Many of the elements of the first transition series form insoluble carbonates. It is possible to prepare these carbonates by the addition of a soluble carbonate salt to a solution of a transition metal salt. For example, nickel carbonate can be prepared from solutions of nickel nitrate and sodium carbonate according to the following net ionic equation:
The reactions of the transition metal carbonates are similar to those of the active metal carbonates. They react with acids to form metals salts, carbon dioxide, and water. Upon heating, they decompose, forming the transition metal oxides.
22.214.171.124 Other Salts
In many respects, the chemical behavior of the elements of the first transition series is very similar to that of the main group metals. In particular, the same types of reactions that are used to prepare salts of the main group metals can be used to prepare simple ionic salts of these elements.
A variety of salts can be prepared from metals that are more active than hydrogen by reaction with the corresponding acids: Scandium metal reacts with hydrobromic acid to form a solution of scandium bromide:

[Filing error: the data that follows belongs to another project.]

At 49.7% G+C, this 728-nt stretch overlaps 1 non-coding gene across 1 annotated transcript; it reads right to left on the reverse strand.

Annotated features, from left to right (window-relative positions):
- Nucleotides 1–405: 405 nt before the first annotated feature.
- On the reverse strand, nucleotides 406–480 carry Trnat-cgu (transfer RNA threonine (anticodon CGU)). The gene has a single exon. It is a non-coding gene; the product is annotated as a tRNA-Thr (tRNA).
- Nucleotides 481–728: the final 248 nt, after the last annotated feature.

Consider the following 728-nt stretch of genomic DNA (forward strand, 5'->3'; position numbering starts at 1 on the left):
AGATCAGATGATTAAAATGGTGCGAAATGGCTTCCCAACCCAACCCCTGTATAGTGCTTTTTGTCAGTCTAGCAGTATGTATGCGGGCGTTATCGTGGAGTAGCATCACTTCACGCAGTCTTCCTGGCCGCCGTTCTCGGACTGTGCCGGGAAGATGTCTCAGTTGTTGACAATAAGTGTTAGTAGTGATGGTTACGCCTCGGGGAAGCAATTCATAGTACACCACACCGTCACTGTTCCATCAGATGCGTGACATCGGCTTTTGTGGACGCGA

The common compounds that we have just discussed can also be used to prepare salts. The reactions involved include the reactions of oxides, hydroxides, or carbonates with acids. For example:
Substitution reactions involving soluble salts may be used to prepare insoluble salts. For example:
In our discussion of oxides in this section, we have seen that reactions of the covalent oxides of the transition elements with hydroxides form salts that contain oxyanions of the transition elements.